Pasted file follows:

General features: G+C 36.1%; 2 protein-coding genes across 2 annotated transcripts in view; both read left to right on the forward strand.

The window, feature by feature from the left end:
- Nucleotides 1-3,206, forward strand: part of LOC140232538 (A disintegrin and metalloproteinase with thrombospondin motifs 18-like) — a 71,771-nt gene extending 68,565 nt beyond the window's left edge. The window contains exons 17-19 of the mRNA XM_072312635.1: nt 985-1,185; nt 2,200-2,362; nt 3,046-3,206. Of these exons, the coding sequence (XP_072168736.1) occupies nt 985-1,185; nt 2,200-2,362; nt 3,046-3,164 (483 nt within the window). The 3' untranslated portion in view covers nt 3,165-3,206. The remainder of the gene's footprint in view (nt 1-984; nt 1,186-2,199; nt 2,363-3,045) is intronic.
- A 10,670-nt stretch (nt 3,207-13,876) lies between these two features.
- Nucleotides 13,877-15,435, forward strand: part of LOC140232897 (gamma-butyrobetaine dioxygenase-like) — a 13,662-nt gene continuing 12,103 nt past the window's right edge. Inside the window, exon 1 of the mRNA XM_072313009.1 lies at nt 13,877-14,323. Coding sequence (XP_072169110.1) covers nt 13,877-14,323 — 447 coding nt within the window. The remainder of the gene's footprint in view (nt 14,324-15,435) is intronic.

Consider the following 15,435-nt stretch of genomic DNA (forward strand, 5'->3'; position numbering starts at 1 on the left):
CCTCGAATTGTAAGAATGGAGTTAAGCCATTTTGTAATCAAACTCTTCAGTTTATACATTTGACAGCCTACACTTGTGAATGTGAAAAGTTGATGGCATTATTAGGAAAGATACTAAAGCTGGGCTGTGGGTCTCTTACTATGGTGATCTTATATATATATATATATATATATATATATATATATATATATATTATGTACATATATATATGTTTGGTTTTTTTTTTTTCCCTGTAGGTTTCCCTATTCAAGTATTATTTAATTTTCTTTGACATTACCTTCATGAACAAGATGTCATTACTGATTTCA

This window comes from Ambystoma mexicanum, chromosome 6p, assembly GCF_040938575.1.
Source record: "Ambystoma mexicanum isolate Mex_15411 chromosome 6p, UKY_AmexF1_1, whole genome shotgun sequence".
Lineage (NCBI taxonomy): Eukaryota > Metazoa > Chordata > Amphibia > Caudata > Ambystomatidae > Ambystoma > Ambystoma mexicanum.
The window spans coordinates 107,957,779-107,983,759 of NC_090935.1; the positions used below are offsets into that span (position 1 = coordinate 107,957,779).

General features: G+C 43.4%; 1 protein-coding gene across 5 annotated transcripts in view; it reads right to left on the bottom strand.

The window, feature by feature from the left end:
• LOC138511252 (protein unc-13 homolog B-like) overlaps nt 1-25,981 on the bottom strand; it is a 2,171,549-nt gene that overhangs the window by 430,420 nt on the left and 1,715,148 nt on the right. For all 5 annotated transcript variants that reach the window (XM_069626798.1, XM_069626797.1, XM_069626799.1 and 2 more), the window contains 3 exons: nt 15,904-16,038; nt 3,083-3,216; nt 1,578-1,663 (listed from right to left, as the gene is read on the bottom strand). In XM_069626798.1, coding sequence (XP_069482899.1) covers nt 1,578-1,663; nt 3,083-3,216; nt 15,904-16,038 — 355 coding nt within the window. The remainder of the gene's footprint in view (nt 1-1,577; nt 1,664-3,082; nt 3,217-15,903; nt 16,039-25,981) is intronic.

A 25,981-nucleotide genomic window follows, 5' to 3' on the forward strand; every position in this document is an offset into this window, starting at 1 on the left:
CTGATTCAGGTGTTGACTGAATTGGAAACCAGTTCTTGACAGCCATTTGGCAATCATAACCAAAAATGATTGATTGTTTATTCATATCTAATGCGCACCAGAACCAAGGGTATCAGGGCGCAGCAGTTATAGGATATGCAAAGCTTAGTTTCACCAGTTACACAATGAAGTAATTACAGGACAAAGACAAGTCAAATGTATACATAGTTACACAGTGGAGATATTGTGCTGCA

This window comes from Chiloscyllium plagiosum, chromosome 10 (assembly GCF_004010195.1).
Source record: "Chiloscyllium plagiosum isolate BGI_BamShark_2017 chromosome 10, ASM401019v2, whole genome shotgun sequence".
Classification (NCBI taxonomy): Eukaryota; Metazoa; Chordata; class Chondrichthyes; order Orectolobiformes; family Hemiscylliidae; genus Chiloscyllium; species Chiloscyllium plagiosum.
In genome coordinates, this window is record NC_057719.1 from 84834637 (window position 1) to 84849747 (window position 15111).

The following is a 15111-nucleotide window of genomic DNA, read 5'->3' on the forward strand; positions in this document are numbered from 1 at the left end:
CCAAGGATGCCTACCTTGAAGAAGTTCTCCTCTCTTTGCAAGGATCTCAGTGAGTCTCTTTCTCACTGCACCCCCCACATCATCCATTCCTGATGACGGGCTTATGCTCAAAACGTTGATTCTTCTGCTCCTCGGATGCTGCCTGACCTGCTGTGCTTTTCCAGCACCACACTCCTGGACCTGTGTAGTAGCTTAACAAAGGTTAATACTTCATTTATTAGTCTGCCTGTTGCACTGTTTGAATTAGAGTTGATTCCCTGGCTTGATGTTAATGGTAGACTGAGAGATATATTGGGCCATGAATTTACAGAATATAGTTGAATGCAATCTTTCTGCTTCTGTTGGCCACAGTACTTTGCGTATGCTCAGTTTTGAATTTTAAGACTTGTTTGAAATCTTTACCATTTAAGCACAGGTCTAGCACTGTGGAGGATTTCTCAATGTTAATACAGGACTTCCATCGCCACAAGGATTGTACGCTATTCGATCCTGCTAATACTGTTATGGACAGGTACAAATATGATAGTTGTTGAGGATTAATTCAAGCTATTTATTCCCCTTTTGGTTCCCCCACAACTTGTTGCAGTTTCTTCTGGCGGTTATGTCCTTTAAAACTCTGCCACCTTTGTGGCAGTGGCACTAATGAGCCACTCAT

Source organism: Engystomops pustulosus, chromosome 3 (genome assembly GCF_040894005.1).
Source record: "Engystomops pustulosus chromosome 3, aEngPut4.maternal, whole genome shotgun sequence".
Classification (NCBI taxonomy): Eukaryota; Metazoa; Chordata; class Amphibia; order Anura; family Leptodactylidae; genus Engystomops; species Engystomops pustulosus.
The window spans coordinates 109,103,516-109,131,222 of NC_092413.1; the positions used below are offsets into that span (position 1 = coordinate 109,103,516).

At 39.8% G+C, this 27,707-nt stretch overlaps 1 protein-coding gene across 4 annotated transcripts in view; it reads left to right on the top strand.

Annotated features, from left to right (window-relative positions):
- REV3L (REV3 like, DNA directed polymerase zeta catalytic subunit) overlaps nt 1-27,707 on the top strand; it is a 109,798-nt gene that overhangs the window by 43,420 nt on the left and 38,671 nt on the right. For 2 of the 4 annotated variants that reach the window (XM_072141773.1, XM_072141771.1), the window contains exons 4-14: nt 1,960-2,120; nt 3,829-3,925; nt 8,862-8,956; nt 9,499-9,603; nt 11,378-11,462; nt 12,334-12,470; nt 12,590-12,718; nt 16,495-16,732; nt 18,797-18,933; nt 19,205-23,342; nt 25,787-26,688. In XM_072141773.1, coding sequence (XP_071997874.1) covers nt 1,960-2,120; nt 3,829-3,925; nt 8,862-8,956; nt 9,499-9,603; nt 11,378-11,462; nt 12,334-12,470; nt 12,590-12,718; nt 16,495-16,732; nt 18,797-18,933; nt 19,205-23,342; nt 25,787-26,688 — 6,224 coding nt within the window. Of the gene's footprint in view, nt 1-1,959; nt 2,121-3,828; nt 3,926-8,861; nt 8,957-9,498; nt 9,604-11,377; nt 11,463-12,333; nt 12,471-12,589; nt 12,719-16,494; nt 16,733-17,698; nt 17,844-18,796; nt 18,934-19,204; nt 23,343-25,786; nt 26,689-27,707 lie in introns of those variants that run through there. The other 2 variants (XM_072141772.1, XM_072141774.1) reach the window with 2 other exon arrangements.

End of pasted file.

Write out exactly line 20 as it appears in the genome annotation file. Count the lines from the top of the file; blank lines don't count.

In genome coordinates, this window is record NC_057719.1 from 84834637 (window position 1) to 84849747 (window position 15111).